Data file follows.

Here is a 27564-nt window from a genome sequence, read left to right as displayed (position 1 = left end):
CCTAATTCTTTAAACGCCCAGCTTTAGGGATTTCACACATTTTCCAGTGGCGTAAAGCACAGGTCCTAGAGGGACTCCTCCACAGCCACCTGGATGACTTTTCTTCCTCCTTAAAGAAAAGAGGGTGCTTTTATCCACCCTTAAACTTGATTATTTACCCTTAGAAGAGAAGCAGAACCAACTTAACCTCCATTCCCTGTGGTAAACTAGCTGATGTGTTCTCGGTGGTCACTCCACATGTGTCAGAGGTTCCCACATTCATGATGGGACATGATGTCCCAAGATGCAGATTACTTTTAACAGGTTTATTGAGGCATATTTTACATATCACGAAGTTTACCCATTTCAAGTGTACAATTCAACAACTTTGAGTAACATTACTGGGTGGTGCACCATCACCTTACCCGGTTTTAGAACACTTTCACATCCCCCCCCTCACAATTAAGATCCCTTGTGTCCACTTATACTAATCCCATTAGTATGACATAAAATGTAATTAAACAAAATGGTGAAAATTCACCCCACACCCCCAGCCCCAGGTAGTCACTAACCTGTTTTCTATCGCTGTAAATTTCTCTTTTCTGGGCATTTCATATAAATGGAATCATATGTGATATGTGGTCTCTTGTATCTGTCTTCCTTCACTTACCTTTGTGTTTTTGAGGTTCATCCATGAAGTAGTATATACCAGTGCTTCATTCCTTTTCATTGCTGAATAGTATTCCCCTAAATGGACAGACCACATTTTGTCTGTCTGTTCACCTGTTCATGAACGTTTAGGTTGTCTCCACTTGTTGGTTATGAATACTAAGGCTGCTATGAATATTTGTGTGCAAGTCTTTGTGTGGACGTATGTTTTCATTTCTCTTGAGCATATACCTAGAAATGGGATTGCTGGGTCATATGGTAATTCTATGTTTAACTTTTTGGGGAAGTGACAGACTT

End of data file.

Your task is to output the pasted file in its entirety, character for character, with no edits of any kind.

Here is a 27564-nt window from a genome sequence, read left to right as displayed (position 1 = left end):
CCTAATTCTTTAAACGCCCAGCTTTAGGGATTTCACACATTTTCCAGTGGCGTAAAGCACAGGTCCTAGAGGGACTCCTCCACAGCCACCTGGATGACTTTTCTTCCTCCTTAAAGAAAAGAGGGTGCTTTTATCCACCCTTAAACTTGATTATTTACCCTTAGAAGAGAAGCAGAACCAACTTAACCTCCATTCCCTGTGGTAAACTAGCTGATGTGTTCTCGGTGGTCACTCCACATGTGTCAGAGGTTCCCACATTCATGATGGGACATGATGTCCCAAGATGCAGATTACTTTTAACAGGTTTATTGAGGCATATTTTACATATCACGAAGTTTACCCATTTCAAGTGTACAATTCAACAACTTTGAGTAACATTACTGGGTGGTGCACCATCACCTTACCCGGTTTTAGAACACTTTCACATCCCCCCCCTCACAATTAAGATCCCTTGTGTCCACTTATACTAATCCCATTAGTATGACATAAAATGTAATTAAACAAAATGGTGAAAATTCACCCCACACCCCCAGCCCCAGGTAGTCACTAACCTGTTTTCTATCGCTGTAAATTTCTCTTTTCTGGGCATTTCATATAAATGGAATCATATGTGATATGTGGTCTCTTGTATCTGTCTTCCTTCACTTACCTTTGTGTTTTTGAGGTTCATCCATGAAGTAGTATATACCAGTGCTTCATTCCTTTTCATTGCTGAATAGTATTCCCCTAAATGGACAGACCACATTTTGTCTGTCTGTTCACCTGTTCATGAACGTTTAGGTTGTCTCCACTTGTTGGTTATGAATACTAAGGCTGCTATGAATATTTGTGTGCAAGTCTTTGTGTGGACGTATGTTTTCATTTCTCTTGAGCATATACCTAGAAATGGGATTGCTGGGTCATATGGTAATTCTATGTTTAACTTTTTGGGGAAGTGACAGACTT